If You Only Listen To One Luciferian Neo-Folk Band Influenced By Black Metal, Make It King Dude
As frontman of the incongruously named Seattle neo-folk trio King Dude, T.J. Cowgill crafts bleak ballads exploring the grand dichotomy of good and evil. His compelling imagery and narrative is informed by experience as a self-described Luciferian and acolyte of the occult. King Dude transposes much of black metal's aesthetic qualities to a music that is informed as much by prominent neo-folk acts like Death in June or Sol Invictus as by the drama of early American blues. We caught up with Cowgill shortly before his current tour with Los Angeles chanteuse Chelsea Wolfe to discuss embedding messages in songs like alchemist poetry, transcending darkness and the alternate history of a Luciferian 1950's that Cowgill will explore on his forthcoming album, Fear.
King Dude performs Saturday, Jan. 26th with Chelsea Wolfe at the Music Hall of Williamsburg.
Have you deliberately shifted from black metal to the more accessible music of King Dude to expand the audience for your message?
I can't say it's that cold or calculated. I see how our band benefits from bringing our message to a base that has no experience with it, but it's a coincidence. It's not like I need to change the world. I feel like it will change itself and I'm glad to be part of that process. I've gotten in line with my true nature and my role in this big thing. I know what I believe in and I can talk about my message all day long, from a point of view that's not of hatred or conversion. It's what I've come to know as spirituality. It feels very natural.
Listening to Burning Daylight, your last full-length, I feel like a lot of listeners will be captivated by just the narrative and imagery, without actually absorbing the message.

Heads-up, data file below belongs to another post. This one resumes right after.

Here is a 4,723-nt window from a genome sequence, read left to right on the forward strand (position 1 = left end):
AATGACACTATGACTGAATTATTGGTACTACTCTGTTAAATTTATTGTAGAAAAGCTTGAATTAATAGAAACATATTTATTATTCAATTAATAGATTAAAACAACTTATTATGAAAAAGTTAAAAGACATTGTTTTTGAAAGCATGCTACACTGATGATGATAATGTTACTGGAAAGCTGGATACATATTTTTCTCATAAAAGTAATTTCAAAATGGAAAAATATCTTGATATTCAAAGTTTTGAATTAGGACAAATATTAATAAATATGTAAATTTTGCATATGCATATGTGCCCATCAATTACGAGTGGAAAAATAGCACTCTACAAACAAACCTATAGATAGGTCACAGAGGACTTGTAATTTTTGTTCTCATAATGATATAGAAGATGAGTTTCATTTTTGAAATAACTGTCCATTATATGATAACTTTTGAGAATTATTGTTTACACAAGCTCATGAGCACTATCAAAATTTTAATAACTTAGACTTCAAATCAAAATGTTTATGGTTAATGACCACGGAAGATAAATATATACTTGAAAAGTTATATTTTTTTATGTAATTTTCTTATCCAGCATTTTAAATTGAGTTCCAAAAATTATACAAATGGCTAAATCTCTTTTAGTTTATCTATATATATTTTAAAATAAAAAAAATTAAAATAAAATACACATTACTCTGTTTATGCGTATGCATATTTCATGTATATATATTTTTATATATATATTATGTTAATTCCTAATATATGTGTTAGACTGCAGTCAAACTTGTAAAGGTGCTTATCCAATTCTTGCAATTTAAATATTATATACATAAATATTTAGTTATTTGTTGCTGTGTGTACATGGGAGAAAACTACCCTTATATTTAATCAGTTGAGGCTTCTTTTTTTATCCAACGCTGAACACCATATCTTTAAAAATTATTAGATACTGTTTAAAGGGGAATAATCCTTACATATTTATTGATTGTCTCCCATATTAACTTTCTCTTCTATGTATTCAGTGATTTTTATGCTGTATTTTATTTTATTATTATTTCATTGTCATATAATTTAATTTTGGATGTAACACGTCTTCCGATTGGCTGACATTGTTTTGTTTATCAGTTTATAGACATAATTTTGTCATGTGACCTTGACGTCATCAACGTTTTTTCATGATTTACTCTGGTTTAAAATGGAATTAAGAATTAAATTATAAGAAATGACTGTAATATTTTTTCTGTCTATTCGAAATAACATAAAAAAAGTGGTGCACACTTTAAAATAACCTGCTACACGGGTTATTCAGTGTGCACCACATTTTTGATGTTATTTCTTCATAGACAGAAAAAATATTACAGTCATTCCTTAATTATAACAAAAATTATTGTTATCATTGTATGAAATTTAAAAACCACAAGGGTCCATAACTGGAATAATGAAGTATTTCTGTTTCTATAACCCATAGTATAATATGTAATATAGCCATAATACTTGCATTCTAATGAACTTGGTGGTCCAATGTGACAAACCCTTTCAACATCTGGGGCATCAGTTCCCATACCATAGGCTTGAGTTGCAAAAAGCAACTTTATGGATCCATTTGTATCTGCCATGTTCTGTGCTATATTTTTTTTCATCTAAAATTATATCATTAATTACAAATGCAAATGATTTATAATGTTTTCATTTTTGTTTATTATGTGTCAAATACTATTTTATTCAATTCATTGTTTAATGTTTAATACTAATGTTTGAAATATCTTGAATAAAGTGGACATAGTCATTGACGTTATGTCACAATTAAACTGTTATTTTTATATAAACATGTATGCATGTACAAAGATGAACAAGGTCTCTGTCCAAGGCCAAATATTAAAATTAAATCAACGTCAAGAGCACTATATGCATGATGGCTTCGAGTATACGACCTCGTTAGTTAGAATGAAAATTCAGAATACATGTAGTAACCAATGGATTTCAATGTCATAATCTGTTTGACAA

They should. That's good art. Thank you for saying that. Every song has at least two levels of entertainment value. You listen to the lyrics and accept them at face value, you have one song. You read between the lines and understand esoterism and occultism, you might have another. I don't hide the fact that I hide things in my songs. I intentionally make one song for two audiences. That is the nature of esoterism and alchemical texts that go back hundreds of years. They used to write alchemy poems that people like Elias Ashmole would compile into books like Theatrum Chemicum Britannicum. Poets layered true knowledge in their poems about alchemy because they had to. If the Catholic Church knew the true meaning of their poems they would be murdered. So, what modern people interested in esoterism do is extract knowledge from these poems.
How do you characterize the difference between writing Burning Daylight and your next album, Fear?
I've learned more about songwriting. I'm obsessed with people who are really good at writing songs. I've tried to extract what they're doing, much to the chagrin of my wife who has to listen to me listen to the White Album over and over again. When Fear comes out, that's going to be the one. I play it for people and I break into tears. All the things you like about Burning Daylight are focused in on so much more.
It feels like it's not even under my control. It feels like a lot of automatic writing, which is basically when someone else writes for you, or possessive writing. When I write lyrics I can write three pages in ten minutes and it doesn't feel like me. This has never happened to me before in my life and I've been making music my whole life. Technically, the guy I am should not be outputting these songs.
Why do you think it's taken this long to transcend the songwriting process?
I think it's been serving the song. I've been very selfless in trying to understand what the song is trying to do and not have my ego play into it. It's even in how we present ourselves to the crowd; we all wear the same black outfit, I'm not in the center of the stage. We obviously care a great deal about aesthetics, but it's important to remove myself from the process.